Feedback is tough.
As part of the first edition of the Journal of the Social Age, a group of people volunteered to read and give feedback on submissions, as part of a peer review process.
On paper, feedback should work, it’s pretty straightforward: read something and give your opinion. But there is no better way to get a glimpse into how subjective it is, both the giving and the receiving, than to ask people to do it.
I was up front about the fact that this was an experiment, that we were attempting to co-create a collection of thoughts from the Twitter learning community. The words are one thing though. They don’t cover other people’s needs or expectations. That kind of disclaimer is a safety net to catch you when something goes wrong, when someone’s expectations fail to be met.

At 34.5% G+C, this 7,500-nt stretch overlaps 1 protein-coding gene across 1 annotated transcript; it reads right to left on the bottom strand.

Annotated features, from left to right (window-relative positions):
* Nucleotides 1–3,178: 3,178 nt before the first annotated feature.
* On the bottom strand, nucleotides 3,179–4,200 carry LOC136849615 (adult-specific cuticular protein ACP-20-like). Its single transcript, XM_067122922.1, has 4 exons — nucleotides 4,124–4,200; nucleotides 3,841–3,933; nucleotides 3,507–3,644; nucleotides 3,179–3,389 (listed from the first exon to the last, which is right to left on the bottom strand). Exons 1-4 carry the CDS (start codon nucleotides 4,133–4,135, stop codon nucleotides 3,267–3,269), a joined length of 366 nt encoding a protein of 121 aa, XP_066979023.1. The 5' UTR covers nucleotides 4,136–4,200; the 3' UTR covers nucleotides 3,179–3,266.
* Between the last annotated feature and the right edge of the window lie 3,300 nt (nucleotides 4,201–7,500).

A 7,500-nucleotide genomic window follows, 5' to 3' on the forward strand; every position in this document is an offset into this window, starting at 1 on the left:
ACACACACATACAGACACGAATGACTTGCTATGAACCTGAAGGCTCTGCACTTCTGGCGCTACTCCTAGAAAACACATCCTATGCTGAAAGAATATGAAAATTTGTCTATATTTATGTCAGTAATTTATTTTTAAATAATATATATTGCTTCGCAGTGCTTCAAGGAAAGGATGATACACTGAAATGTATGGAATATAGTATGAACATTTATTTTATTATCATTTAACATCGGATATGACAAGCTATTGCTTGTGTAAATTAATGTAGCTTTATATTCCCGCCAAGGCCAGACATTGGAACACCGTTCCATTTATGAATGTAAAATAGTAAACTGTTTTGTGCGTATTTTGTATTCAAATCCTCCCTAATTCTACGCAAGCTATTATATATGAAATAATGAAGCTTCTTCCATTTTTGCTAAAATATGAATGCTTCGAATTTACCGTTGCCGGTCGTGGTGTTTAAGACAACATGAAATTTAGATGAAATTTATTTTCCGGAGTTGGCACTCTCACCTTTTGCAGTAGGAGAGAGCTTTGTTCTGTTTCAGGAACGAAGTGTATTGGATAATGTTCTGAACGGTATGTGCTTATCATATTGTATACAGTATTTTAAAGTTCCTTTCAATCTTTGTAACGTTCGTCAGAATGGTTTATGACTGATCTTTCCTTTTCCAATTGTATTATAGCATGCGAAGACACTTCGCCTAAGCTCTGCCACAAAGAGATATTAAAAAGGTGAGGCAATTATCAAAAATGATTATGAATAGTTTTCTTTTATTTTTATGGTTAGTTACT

During the first review team meeting, I learned that people want criteria, want a way to assess work. During the first reading, I learned how different my review style was to my peers. Some focused on mechanics. Others on format. During the critical friendship period I learned how this feedback relationship does not just materialize (except when we’re lucky) and that each person’s notion of it is different. Each person’s evaluation of its success is different.
The idea of feedback, feedback in its most idealised form, is aspirational. The reality I found is that you have to put as much thought into who will read what, who will give feedback as you do into who to hire, who to choose for your team. Personal style matters, and when it’s not there things can backfire.
I have a to do list for next time, because I’m not giving up. The negative outcomes of this experience are as valuable as the positive ones, and both inform my learning and ideas about how to ‘do’ the next edition.
The reason I don’t want to give up is because I see this project as a way to show what cocreation can yield. What can emerge when people are put in each other’s way.
Thanks @eGeeking for inspiring this post with your own story!